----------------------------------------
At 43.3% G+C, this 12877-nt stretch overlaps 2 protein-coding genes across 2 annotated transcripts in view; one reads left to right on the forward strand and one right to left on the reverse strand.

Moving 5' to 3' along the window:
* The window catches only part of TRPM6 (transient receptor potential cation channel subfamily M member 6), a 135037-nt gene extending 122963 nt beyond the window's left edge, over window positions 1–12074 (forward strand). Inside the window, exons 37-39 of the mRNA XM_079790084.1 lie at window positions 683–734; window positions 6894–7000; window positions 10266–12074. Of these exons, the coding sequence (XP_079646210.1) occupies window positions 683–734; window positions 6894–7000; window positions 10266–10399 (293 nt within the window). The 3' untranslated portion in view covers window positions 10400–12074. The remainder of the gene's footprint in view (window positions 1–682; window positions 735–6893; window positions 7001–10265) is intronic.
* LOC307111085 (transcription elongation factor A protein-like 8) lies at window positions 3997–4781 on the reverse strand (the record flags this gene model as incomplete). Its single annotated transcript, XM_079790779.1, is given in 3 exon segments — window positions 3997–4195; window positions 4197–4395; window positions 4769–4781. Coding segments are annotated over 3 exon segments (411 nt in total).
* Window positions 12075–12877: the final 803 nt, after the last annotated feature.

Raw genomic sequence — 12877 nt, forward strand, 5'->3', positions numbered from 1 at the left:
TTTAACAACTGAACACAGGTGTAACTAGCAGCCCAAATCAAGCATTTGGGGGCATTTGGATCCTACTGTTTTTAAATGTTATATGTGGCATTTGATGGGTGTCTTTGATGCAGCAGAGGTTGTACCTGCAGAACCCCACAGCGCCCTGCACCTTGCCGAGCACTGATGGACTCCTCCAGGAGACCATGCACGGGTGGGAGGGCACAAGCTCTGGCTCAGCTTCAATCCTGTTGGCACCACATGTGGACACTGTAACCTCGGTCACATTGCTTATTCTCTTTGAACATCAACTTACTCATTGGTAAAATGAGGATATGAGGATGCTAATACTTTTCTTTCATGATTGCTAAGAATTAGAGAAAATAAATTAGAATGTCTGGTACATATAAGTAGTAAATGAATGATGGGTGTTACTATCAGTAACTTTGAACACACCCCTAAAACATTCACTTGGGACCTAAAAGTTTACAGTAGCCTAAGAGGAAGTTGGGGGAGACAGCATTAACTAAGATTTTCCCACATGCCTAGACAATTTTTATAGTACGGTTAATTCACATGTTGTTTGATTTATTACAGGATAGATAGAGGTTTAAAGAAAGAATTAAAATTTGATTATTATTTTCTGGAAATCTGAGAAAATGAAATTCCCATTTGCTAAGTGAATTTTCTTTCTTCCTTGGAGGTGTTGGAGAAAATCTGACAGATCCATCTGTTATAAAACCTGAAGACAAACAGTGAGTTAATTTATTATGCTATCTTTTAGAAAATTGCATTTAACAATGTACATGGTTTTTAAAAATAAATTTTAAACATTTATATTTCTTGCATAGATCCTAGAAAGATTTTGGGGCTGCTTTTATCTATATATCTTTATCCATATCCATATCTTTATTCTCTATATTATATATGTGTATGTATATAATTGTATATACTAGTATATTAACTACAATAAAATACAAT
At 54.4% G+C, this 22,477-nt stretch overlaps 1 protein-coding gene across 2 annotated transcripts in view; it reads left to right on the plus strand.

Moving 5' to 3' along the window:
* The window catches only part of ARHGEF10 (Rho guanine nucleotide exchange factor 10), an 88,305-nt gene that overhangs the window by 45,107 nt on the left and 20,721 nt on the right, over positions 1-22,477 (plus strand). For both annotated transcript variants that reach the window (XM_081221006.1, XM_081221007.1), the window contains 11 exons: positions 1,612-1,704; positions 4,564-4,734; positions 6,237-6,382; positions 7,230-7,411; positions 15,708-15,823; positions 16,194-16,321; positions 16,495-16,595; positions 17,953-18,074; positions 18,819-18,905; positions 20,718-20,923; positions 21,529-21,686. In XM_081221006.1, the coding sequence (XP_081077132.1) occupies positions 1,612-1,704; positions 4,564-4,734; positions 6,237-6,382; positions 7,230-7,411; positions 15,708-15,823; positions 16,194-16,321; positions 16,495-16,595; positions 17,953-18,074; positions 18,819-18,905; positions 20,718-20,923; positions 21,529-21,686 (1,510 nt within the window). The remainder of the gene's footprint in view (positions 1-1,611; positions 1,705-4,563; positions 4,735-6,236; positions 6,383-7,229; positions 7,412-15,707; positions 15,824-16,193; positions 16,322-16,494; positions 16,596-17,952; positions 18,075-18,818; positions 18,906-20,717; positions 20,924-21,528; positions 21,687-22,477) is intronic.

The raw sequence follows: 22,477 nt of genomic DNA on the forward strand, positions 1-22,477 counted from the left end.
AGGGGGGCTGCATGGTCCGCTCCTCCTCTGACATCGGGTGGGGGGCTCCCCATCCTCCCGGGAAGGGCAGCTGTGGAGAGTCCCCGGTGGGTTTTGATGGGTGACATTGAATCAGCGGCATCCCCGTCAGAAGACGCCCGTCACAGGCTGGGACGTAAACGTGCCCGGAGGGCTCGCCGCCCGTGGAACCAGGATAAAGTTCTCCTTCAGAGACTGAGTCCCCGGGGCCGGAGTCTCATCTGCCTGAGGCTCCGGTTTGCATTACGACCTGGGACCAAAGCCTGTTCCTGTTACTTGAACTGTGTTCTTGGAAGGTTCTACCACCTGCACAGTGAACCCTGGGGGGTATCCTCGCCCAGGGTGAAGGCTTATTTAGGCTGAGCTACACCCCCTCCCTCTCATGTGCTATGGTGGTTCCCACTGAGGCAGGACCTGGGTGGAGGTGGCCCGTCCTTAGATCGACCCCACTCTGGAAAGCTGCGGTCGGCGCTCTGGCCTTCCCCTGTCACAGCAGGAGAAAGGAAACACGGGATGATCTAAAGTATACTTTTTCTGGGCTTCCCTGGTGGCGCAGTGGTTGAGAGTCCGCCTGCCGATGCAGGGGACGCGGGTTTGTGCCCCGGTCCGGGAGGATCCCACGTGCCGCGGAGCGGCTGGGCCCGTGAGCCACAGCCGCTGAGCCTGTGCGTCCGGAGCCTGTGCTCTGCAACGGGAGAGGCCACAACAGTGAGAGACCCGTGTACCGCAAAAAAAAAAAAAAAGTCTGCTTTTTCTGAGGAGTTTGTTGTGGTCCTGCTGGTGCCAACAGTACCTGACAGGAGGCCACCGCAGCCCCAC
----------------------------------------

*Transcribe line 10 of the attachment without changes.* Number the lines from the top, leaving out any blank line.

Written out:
* The window catches only part of ARHGEF10 (Rho guanine nucleotide exchange factor 10), an 88,305-nt gene that overhangs the window by 45,107 nt on the left and 20,721 nt on the right, over positions 1-22,477 (plus strand). For both annotated transcript variants that reach the window (XM_081221006.1, XM_081221007.1), the window contains 11 exons: positions 1,612-1,704; positions 4,564-4,734; positions 6,237-6,382; positions 7,230-7,411; positions 15,708-15,823; positions 16,194-16,321; positions 16,495-16,595; positions 17,953-18,074; positions 18,819-18,905; positions 20,718-20,923; positions 21,529-21,686. In XM_081221006.1, the coding sequence (XP_081077132.1) occupies positions 1,612-1,704; positions 4,564-4,734; positions 6,237-6,382; positions 7,230-7,411; positions 15,708-15,823; positions 16,194-16,321; positions 16,495-16,595; positions 17,953-18,074; positions 18,819-18,905; positions 20,718-20,923; positions 21,529-21,686 (1,510 nt within the window). The remainder of the gene's footprint in view (positions 1-1,611; positions 1,705-4,563; positions 4,735-6,236; positions 6,383-7,229; positions 7,412-15,707; positions 15,824-16,193; positions 16,322-16,494; positions 16,596-17,952; positions 18,075-18,818; positions 18,906-20,717; positions 20,924-21,528; positions 21,687-22,477) is intronic.